Remittance Man


Set in Melbourne in 1885, this novel centres on Maude Hanford, “short, not quite pretty” and seeming to be as mousy as her hair. Maude is married to Walker J. Hanford, a banker twenty years her senior. The marriage is far from happy and Hanford is something of a brute. Her husband claims to be a gentleman but James Newling, whose business Hanford solicits, thinks otherwise. Maude’s attraction to James Newling complicates matters, as does her personal wealth, acquired from her family’s successful building firm. James also doubts Hanford’s claims to gentility and does some discreet probing. When Maude’s involvement with Newling becomes clear to Hanford, he plans to ensure that he keeps custody of their child and of Maude’s wealth. Subplots emerge, centring on the murder of a man on the goldfields and the subsequent investigation by journalist Adam Bailey. As the novel reaches its climax, Hanford’s and Maude’s plans go awry with the collapse of Hanford’s bank—a rather familiar tale in these times (plus ça change!). This leads to a galloping finish as the tale unravels.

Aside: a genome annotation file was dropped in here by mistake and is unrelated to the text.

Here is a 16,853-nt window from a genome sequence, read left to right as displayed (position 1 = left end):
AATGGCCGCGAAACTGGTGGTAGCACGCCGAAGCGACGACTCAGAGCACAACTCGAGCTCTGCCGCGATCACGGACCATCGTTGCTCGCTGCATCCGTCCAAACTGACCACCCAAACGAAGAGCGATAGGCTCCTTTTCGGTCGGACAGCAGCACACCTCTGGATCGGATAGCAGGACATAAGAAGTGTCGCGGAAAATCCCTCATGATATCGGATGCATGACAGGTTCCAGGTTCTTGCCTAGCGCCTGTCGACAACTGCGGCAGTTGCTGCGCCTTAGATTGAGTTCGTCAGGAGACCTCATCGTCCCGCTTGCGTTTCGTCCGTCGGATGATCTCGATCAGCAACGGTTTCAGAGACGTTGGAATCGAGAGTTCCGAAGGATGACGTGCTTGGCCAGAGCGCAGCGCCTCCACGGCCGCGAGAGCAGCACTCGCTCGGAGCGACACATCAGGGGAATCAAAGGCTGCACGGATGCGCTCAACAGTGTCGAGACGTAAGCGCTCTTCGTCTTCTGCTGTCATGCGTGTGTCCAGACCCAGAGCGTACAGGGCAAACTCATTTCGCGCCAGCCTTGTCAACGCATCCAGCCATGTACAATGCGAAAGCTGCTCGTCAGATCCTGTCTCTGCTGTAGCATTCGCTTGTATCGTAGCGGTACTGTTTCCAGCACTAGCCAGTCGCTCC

The book draws on several historical themes, not least of which is the tension between the ‘well born’ and the ‘self-made’ in colonial Melbourne, particularly when there were some very wealthy and prominent citizens who preferred their convict or shady pasts to remain hidden. Although the narrative gathers pace well into the book, the early chapters are rather plodding and could do with less telling and more showing via dialogue. There is far too much self-conscious scene-setting at the start that could have been more happily woven through the early pages.

If you can overlook the laughably bad 1970s-style dust jacket, you may enjoy the distinctive storyline and its well-researched background.


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(UK) £18.99

(UK) 9780709085836




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